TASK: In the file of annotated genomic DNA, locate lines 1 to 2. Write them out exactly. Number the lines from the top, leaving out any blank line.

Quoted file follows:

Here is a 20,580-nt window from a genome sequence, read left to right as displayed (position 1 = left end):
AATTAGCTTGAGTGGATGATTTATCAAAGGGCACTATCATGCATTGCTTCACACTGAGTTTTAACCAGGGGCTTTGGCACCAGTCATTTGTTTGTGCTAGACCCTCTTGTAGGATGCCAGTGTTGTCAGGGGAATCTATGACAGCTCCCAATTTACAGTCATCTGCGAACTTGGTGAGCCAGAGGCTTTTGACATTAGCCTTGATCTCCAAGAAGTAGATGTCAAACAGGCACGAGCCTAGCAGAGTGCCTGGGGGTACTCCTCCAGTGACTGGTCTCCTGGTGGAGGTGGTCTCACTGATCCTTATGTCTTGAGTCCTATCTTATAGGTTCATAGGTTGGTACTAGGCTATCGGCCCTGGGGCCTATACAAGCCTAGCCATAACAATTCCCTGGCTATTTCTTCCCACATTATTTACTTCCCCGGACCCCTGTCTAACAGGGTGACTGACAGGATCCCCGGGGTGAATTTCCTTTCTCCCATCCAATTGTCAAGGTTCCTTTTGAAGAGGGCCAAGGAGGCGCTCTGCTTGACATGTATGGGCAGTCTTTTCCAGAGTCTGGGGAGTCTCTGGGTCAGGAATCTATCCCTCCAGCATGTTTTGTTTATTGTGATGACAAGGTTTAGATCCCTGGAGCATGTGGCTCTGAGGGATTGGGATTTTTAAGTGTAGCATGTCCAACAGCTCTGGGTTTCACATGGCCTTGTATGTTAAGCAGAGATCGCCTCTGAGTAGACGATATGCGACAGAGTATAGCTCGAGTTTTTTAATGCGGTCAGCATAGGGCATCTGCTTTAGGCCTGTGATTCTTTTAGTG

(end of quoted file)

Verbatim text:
Here is a 20,580-nt window from a genome sequence, read left to right as displayed (position 1 = left end):
AATTAGCTTGAGTGGATGATTTATCAAAGGGCACTATCATGCATTGCTTCACACTGAGTTTTAACCAGGGGCTTTGGCACCAGTCATTTGTTTGTGCTAGACCCTCTTGTAGGATGCCAGTGTTGTCAGGGGAATCTATGACAGCTCCCAATTTACAGTCATCTGCGAACTTGGTGAGCCAGAGGCTTTTGACATTAGCCTTGATCTCCAAGAAGTAGATGTCAAACAGGCACGAGCCTAGCAGAGTGCCTGGGGGTACTCCTCCAGTGACTGGTCTCCTGGTGGAGGTGGTCTCACTGATCCTTATGTCTTGAGTCCTATCTTATAGGTTCATAGGTTGGTACTAGGCTATCGGCCCTGGGGCCTATACAAGCCTAGCCATAACAATTCCCTGGCTATTTCTTCCCACATTATTTACTTCCCCGGACCCCTGTCTAACAGGGTGACTGACAGGATCCCCGGGGTGAATTTCCTTTCTCCCATCCAATTGTCAAGGTTCCTTTTGAAGAGGGCCAAGGAGGCGCTCTGCTTGACATGTATGGGCAGTCTTTTCCAGAGTCTGGGGAGTCTCTGGGTCAGGAATCTATCCCTCCAGCATGTTTTGTTTATTGTGATGACAAGGTTTAGATCCCTGGAGCATGTGGCTCTGAGGGATTGGGATTTTTAAGTGTAGCATGTCCAACAGCTCTGGGTTTCACATGGCCTTGTATGTTAAGCAGAGATCGCCTCTGAGTAGACGATATGCGACAGAGTATAGCTCGAGTTTTTTAATGCGGTCAGCATAGGGCATCTGCTTTAGGCCTGTGATTCTTTTAGTG